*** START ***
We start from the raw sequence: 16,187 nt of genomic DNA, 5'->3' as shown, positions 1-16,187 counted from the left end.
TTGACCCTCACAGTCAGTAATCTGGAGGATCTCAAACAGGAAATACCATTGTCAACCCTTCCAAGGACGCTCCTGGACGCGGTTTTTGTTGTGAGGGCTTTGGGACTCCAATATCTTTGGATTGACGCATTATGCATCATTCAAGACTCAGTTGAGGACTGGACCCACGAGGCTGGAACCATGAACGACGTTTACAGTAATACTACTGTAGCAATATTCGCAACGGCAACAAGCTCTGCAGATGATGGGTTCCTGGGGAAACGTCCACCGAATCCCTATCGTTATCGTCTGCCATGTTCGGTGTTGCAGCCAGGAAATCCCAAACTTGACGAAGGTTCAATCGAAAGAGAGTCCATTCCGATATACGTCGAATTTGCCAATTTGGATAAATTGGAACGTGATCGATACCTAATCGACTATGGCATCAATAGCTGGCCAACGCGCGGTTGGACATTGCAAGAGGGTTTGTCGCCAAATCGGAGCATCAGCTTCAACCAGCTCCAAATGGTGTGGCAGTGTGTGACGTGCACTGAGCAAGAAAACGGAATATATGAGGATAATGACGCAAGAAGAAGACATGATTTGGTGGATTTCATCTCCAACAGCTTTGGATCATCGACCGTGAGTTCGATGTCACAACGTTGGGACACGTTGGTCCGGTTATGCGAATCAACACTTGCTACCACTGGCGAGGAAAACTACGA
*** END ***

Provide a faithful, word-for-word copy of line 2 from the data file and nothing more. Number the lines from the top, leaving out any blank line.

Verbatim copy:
TTGACCCTCACAGTCAGTAATCTGGAGGATCTCAAACAGGAAATACCATTGTCAACCCTTCCAAGGACGCTCCTGGACGCGGTTTTTGTTGTGAGGGCTTTGGGACTCCAATATCTTTGGATTGACGCATTATGCATCATTCAAGACTCAGTTGAGGACTGGACCCACGAGGCTGGAACCATGAACGACGTTTACAGTAATACTACTGTAGCAATATTCGCAACGGCAACAAGCTCTGCAGATGATGGGTTCCTGGGGAAACGTCCACCGAATCCCTATCGTTATCGTCTGCCATGTTCGGTGTTGCAGCCAGGAAATCCCAAACTTGACGAAGGTTCAATCGAAAGAGAGTCCATTCCGATATACGTCGAATTTGCCAATTTGGATAAATTGGAACGTGATCGATACCTAATCGACTATGGCATCAATAGCTGGCCAACGCGCGGTTGGACATTGCAAGAGGGTTTGTCGCCAAATCGGAGCATCAGCTTCAACCAGCTCCAAATGGTGTGGCAGTGTGTGACGTGCACTGAGCAAGAAAACGGAATATATGAGGATAATGACGCAAGAAGAAGACATGATTTGGTGGATTTCATCTCCAACAGCTTTGGATCATCGACCGTGAGTTCGATGTCACAACGTTGGGACACGTTGGTCCGGTTATGCGAATCAACACTTGCTACCACTGGCGAGGAAAACTACGA